The increase in stay-at-home motherhood was greater at the higher educational levels than for the lower educational levels from 1999 to 2009; this means that the lower-class association with stay-at-home motherhood is weakening. We’re still a long way away from stay-at-home motherhood becoming the norm and it not being strongly associated with class status but at least the time period from 1999 to 2009 moved in that direction. Furthermore increases in stay-at-home motherhood were universal given the mother’s class status from 1999 to 2009.
This is the clearest evidence I have found that the decrease in women’s labor force participation is due to positive cultural factors. The trend towards stay-at-home motherhood is very clear and increasing rapidly for those with Some College or more when the mother’s status level is fixed. The overall decrease in women’s LFPR is muted due to women continuing to seek higher status levels which raises their workforce participation rate but the decrease in women’s LFPR at any particular status level is now the more powerful factor leading to the overall decline in women’s LFPR.
Below are the tables which give the statistical background behind my observations. All of these tables come from one source, Table 1 on page 24 of 29 of the report titled “Historical Changes in Stay-at-Home Mothers: 1969 to 2009.”
All of the data I am using come from that one table. Computations are done to display the data in an alternative form but all my source data comes from Table 1 on page 24 of the report. The original data comes from the Current Population Survey.
Definitions: The column headings are years. The data are given by Age Group and Educational Attainment. “Proportion of Stay-at-Home Mothers” refers to the proportion of all mothers who are stay-at-home mothers in the Age Group or Educational Attainment level in the year specified. The Age Group refers to the age of the mother herself and the Educational Attainment level is the Educational Attainment of the mother. A “stay-at-home” mother is defined as a mother who herself was out of the labor force for the entire previous year and whose husband was in the labor force during the entire previous year for 50 or more weeks. These mothers furthermore are all married with children under 15 years old in the household. The population under consideration is all married women with children under 15 years old. “Distribution of All Mothers” refers to the proportion of all married women with children under 15 years old who are in the particular Age Group or Educational Attainment level in the specified year. All of the Age Groups or Educational Attainment levels add up to 100% for a particular year.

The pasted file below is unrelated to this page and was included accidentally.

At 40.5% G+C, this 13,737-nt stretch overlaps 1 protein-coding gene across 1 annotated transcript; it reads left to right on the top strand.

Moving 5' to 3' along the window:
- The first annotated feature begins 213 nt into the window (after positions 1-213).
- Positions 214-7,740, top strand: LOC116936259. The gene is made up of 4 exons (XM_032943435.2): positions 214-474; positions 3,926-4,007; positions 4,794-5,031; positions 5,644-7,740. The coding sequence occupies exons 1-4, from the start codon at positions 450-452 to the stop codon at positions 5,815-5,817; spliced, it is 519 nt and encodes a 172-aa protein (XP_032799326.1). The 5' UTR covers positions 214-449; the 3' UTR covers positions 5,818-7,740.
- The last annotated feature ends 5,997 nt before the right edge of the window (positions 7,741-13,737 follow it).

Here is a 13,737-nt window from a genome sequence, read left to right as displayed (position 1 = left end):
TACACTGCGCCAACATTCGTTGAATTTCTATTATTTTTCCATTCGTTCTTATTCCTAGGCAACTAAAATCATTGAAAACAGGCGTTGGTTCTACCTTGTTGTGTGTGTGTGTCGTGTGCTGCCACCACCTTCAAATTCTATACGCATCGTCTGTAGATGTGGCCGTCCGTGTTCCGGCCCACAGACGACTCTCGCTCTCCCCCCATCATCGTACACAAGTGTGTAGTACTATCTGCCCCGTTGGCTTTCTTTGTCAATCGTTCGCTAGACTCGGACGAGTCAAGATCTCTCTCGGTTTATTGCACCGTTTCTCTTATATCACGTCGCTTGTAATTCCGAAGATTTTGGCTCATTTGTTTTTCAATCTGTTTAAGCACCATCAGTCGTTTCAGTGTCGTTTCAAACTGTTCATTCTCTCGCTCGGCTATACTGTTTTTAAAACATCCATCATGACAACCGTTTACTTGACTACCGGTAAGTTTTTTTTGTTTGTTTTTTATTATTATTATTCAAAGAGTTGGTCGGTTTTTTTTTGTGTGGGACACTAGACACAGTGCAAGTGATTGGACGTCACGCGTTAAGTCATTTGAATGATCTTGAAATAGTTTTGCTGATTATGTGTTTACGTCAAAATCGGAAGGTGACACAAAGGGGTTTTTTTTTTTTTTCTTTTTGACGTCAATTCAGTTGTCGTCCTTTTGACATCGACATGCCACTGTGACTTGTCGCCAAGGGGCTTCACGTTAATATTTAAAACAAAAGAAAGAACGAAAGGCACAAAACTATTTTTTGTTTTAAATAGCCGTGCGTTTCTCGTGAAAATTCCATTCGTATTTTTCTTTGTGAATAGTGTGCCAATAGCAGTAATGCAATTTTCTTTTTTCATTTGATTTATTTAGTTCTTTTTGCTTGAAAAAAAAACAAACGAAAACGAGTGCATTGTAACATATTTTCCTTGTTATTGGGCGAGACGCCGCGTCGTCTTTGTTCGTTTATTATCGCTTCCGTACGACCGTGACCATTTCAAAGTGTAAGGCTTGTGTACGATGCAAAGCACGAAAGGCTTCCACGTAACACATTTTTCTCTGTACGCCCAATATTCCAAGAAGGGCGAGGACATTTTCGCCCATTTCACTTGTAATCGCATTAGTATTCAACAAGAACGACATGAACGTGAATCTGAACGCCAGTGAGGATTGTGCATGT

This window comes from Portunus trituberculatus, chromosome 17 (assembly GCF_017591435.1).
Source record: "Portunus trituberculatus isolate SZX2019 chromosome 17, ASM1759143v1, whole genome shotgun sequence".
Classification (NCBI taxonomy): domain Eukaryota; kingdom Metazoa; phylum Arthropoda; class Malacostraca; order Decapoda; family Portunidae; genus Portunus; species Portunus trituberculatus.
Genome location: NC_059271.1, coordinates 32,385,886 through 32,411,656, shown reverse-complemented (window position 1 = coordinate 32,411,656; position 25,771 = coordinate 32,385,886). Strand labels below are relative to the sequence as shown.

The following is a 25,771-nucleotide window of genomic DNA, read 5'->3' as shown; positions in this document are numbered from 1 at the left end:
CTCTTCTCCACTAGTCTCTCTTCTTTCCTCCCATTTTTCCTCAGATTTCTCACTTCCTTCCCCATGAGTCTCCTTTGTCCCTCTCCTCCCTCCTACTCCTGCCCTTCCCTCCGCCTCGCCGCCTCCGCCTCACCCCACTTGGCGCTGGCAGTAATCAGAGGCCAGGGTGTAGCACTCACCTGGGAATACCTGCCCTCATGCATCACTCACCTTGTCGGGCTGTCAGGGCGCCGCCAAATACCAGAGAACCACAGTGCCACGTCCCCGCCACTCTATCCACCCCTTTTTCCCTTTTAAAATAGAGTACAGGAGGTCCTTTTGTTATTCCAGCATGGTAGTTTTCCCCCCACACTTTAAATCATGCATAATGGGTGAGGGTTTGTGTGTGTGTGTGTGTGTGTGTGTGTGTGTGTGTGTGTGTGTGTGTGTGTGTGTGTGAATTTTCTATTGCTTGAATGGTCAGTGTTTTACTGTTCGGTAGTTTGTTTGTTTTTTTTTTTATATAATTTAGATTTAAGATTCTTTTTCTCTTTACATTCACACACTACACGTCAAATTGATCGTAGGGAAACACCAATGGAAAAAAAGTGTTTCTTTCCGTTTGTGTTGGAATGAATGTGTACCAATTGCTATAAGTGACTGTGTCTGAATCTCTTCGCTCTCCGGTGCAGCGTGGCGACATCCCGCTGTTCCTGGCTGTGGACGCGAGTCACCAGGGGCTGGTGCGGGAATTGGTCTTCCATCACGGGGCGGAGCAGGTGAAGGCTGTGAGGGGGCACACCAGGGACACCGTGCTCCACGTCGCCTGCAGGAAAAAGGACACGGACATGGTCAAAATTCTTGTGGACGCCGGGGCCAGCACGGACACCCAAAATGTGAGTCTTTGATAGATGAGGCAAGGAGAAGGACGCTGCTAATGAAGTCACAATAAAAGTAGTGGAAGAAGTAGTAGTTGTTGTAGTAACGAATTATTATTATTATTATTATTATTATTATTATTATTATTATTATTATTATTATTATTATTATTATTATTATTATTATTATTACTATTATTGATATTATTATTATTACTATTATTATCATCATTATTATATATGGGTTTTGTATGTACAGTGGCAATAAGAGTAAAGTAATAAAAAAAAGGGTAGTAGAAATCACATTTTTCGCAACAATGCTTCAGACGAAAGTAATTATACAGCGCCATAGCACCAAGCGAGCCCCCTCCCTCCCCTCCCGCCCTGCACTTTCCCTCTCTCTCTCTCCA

Proportion of Stay-at-Home Mothers by Age Group: 1969 to 2009
|15 to 24||39.6%||30.7%||28.4%||29.2%||35.2%|
|25 to 34||46.3%||34.1%||25.5%||25.5%||28.0%|
|35 to 44||43.8%||32.7%||22.0%||22.3%||24.4%|
|45 and over||41.3%||39.8%||27.9%||19.3%||22.6%|
Distribution of All Mothers by Age Group: 1969 to 2009
|15 to 24||14.0%||12.3%||8.1%||5.7%||4.2%|
|25 to 34||39.0%||45.8%||47.1%||36.6%||33.8%|
|35 to 44||33.1%||31.5%||38.2%||46.5%||44.6%|
|45 and over||13.8%||10.4%||6.6%||11.2%||17.5%|
Proportion of Stay-at-Home Mothers by Educational Attainment: 1969 to 2009
|Less than High School||41.2%||39.1%||33.4%||41.0%||47.4%|
|High School Graduate||45.9%||33.5%||23.7%||30.5%||28.4%|
|Bachelor’s Degree or Higher||40.7%||27.7%||21.2%||14.6%||20.6%|
Distribution of All Mothers by Educational Attainment: 1969 to 2009
|Less than High School||32.1%||21.2%||13.1%||11.1%||9.7%|
|High School Graduate||48.4%||48.3%||45.0%||34.5%||23.6%|
|Bachelor’s Degree or Higher||8.5%||13.8%||20.8%||27.5%||38.8%|
Originally Written on March 7, 2013